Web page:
This guy had a birthday last week.
It was a pretty fun affair if fairly low key. He got new sheets and a new backpacking chair (which hasn’t actually arrived yet) and he got to hang out with these weirdos and drink homemade lemon cream soda (delish).
But my other gift to him was taking a whole Friday off to hang together. And it was pretty awesome.
See we needed a new patio table. We had one from our old house, but it was just a little too wide to really fit our somewhat narrow porch. And as “luck” would have it, a crazy windstorm picked up the tiles that made the top of the old one and smashed them into the railings and floors, breaking all but 2 of them. So while the table frame was fine, it needed a new top and we were ready to say bubye to that table.
I designed this new one sometime last summer before the other one was destroyed. It’s almost 12′ long and as we plan to have 4 benches (2 per side) and 2 chairs on each end, we can comfortably seat 14 people. Not too shabby.
Matt and one of his friends have been working in his wood shop by night, toiling on our new patio set and on our friend’s new coffee table. We had friends coming over that evening and had created an artificial deadline of having the table done when they arrived, even though the forecast said it was supposed to be cold.
But artificial deadlines are great and we got down to business making the table. The guys already had the frame built, so we just had to add the top. It seems easy, but it was quite a bit of work, let me tell you.
I got a real appreciation for the work Matt puts in in his wood shop, that’s for sure. Each board has to be properly dimensionalized (made perfectly square and into the correct thickness) which is quite a lot of work, running it multiple times through two different machines since each pass can only take off a fraction of an inch at a time.
Then you have to cut it to size (on one of 2 or 3 different saws) and attach. The attaching part on this is actually “simple” compared with his normal work. He regularly uses complex joinery (not screws) to attach pieces. This one has carefully hidden screws instead since it’s less “fine” woodwork.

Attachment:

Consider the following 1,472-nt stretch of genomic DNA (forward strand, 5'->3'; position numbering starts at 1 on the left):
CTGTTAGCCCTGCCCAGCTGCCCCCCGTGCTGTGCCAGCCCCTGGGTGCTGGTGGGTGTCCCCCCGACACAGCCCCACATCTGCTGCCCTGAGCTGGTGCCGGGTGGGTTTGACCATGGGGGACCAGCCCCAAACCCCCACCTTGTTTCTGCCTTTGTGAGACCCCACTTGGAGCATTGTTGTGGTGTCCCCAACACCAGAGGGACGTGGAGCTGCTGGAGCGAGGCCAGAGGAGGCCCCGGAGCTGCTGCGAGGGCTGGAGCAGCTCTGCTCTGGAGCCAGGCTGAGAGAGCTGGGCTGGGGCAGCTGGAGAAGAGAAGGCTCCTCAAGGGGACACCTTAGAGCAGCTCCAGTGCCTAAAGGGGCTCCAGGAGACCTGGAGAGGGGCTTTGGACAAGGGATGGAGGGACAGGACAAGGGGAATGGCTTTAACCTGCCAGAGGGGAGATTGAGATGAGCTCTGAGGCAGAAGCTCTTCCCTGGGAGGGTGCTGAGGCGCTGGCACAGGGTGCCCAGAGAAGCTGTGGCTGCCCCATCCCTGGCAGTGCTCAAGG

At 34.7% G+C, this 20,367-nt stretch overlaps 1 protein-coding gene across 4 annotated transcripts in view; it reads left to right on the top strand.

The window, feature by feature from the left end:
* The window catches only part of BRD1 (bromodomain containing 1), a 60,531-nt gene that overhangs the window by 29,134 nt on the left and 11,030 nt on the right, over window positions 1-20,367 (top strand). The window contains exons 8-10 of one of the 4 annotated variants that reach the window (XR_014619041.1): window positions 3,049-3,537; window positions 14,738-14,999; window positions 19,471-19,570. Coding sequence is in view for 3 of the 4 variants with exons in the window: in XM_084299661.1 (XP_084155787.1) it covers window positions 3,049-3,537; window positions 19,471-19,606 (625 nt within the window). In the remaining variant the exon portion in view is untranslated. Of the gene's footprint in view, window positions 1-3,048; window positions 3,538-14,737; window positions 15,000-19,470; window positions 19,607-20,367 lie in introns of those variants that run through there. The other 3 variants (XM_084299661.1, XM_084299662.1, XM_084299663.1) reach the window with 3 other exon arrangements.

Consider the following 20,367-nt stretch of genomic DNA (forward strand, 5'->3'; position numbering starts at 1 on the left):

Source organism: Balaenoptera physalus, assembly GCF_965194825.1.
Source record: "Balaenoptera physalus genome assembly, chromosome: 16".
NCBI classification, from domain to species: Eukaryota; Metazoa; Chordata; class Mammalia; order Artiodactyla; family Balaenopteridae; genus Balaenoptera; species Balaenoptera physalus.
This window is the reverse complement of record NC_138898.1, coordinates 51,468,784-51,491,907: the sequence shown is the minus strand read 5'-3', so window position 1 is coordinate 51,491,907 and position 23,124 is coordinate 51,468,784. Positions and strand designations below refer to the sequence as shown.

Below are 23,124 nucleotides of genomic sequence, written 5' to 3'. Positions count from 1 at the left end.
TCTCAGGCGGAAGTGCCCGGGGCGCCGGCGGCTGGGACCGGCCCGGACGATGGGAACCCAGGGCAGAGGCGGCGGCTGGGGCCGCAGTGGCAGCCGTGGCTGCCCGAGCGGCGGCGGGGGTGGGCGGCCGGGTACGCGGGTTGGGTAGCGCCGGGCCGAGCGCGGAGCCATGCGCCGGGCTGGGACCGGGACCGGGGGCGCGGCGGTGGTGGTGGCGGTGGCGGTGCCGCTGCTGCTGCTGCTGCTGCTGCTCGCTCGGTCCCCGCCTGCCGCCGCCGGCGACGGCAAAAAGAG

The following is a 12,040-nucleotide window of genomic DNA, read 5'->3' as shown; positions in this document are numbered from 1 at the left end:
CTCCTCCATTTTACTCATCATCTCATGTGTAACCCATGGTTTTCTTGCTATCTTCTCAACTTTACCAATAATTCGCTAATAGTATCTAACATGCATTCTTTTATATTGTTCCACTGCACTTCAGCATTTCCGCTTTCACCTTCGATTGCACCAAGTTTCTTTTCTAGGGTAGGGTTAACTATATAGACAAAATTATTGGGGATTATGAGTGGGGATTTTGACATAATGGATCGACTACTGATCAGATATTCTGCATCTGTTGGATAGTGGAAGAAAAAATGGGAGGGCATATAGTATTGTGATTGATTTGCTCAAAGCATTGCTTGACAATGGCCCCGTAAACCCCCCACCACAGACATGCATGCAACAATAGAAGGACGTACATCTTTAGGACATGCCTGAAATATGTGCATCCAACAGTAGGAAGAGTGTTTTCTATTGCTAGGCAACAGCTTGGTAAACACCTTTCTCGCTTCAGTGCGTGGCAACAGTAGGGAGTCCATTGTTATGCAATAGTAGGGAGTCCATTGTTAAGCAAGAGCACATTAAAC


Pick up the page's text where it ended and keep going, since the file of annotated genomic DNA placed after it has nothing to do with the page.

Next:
Finally, you must finish – that’s at least 3 rounds of sanding (everywhere!) and then using some variety of finishing solution on it – stain, sealer, oil, etc. then sanding again, staining again and sanding again. You can do this a couple more coats if you want to depending on the finish. This is the part I regularly help with, so I’m very versed in it.
We didn’t get past the first three rounds of sanding (still not done) but it was fine to eat off!
You might notice the middle looks kind of strange – that’s a trough that runs up the center. You can put ice in it for drinks (like so), or add river rocks and sterno cans (like so) for table top s’mores. Also, if we end up hating the idea, we can pretty easily run narrow boards down the center and just finish it off.
Anyhow, that was day 1. I fully expected to be done, but inclement weather caused our friends to cancel the hike we had planned and so we decided to get going on 1 of the 4 benches.
And then gluing! It seems so strange that something that we sit on (several of us, actually) could be held together with glue, but that’s the deal. I suppose there’s also some dowels and strategic structure choices, but mostly, it’s glue. Crazy.
But it turned out great! Check it out!
This guy actually required even more sanding than normal because we were sanding several disparate pieces of wood to perfectly flat and it’s not much difference (less than 1/32 in most cases), but it’s a lot of sanding.
Love how it looks though!
And here’s the other little thing I worked on … a little sign for Matt’s shop. My woodgeek. 😀